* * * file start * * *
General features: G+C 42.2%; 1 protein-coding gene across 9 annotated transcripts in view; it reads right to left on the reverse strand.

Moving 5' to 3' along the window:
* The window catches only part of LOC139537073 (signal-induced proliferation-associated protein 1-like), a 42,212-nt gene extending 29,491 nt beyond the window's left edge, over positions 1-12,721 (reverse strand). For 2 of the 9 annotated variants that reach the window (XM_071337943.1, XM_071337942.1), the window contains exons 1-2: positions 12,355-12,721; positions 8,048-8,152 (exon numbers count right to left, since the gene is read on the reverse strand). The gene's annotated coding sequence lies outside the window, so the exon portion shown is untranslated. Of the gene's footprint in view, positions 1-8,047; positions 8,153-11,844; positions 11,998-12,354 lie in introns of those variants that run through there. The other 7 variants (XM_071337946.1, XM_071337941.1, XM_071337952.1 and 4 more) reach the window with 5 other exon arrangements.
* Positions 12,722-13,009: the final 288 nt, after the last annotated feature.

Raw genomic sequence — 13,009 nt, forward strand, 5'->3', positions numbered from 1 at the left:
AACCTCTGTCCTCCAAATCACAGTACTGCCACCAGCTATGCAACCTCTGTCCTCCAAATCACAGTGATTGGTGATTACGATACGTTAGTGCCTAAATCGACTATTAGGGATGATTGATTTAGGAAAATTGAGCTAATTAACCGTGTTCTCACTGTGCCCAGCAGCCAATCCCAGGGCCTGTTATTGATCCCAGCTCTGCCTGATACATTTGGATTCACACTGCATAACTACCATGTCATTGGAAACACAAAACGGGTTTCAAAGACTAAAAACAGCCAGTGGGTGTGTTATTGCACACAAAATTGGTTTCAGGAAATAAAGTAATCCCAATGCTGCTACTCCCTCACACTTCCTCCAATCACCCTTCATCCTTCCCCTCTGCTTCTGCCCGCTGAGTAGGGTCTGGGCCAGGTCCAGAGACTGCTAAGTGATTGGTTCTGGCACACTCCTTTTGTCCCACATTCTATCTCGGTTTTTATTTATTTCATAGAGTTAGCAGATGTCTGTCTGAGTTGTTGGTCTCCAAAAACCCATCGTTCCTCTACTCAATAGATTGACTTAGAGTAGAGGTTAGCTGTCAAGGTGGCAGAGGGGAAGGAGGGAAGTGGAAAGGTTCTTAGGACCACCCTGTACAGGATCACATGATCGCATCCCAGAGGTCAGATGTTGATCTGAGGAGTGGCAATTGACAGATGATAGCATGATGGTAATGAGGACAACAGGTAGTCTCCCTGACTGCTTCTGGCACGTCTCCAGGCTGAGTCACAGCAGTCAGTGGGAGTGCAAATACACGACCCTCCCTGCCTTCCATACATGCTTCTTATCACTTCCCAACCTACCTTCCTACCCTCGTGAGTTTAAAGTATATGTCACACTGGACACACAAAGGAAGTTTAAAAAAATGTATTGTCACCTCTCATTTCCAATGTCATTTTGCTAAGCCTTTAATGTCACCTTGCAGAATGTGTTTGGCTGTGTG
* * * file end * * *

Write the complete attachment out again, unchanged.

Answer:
General features: G+C 42.2%; 1 protein-coding gene across 9 annotated transcripts in view; it reads right to left on the reverse strand.

Moving 5' to 3' along the window:
* The window catches only part of LOC139537073 (signal-induced proliferation-associated protein 1-like), a 42,212-nt gene extending 29,491 nt beyond the window's left edge, over positions 1-12,721 (reverse strand). For 2 of the 9 annotated variants that reach the window (XM_071337943.1, XM_071337942.1), the window contains exons 1-2: positions 12,355-12,721; positions 8,048-8,152 (exon numbers count right to left, since the gene is read on the reverse strand). The gene's annotated coding sequence lies outside the window, so the exon portion shown is untranslated. Of the gene's footprint in view, positions 1-8,047; positions 8,153-11,844; positions 11,998-12,354 lie in introns of those variants that run through there. The other 7 variants (XM_071337946.1, XM_071337941.1, XM_071337952.1 and 4 more) reach the window with 5 other exon arrangements.
* Positions 12,722-13,009: the final 288 nt, after the last annotated feature.

Raw genomic sequence — 13,009 nt, forward strand, 5'->3', positions numbered from 1 at the left:
AACCTCTGTCCTCCAAATCACAGTACTGCCACCAGCTATGCAACCTCTGTCCTCCAAATCACAGTGATTGGTGATTACGATACGTTAGTGCCTAAATCGACTATTAGGGATGATTGATTTAGGAAAATTGAGCTAATTAACCGTGTTCTCACTGTGCCCAGCAGCCAATCCCAGGGCCTGTTATTGATCCCAGCTCTGCCTGATACATTTGGATTCACACTGCATAACTACCATGTCATTGGAAACACAAAACGGGTTTCAAAGACTAAAAACAGCCAGTGGGTGTGTTATTGCACACAAAATTGGTTTCAGGAAATAAAGTAATCCCAATGCTGCTACTCCCTCACACTTCCTCCAATCACCCTTCATCCTTCCCCTCTGCTTCTGCCCGCTGAGTAGGGTCTGGGCCAGGTCCAGAGACTGCTAAGTGATTGGTTCTGGCACACTCCTTTTGTCCCACATTCTATCTCGGTTTTTATTTATTTCATAGAGTTAGCAGATGTCTGTCTGAGTTGTTGGTCTCCAAAAACCCATCGTTCCTCTACTCAATAGATTGACTTAGAGTAGAGGTTAGCTGTCAAGGTGGCAGAGGGGAAGGAGGGAAGTGGAAAGGTTCTTAGGACCACCCTGTACAGGATCACATGATCGCATCCCAGAGGTCAGATGTTGATCTGAGGAGTGGCAATTGACAGATGATAGCATGATGGTAATGAGGACAACAGGTAGTCTCCCTGACTGCTTCTGGCACGTCTCCAGGCTGAGTCACAGCAGTCAGTGGGAGTGCAAATACACGACCCTCCCTGCCTTCCATACATGCTTCTTATCACTTCCCAACCTACCTTCCTACCCTCGTGAGTTTAAAGTATATGTCACACTGGACACACAAAGGAAGTTTAAAAAAATGTATTGTCACCTCTCATTTCCAATGTCATTTTGCTAAGCCTTTAATGTCACCTTGCAGAATGTGTTTGGCTGTGTG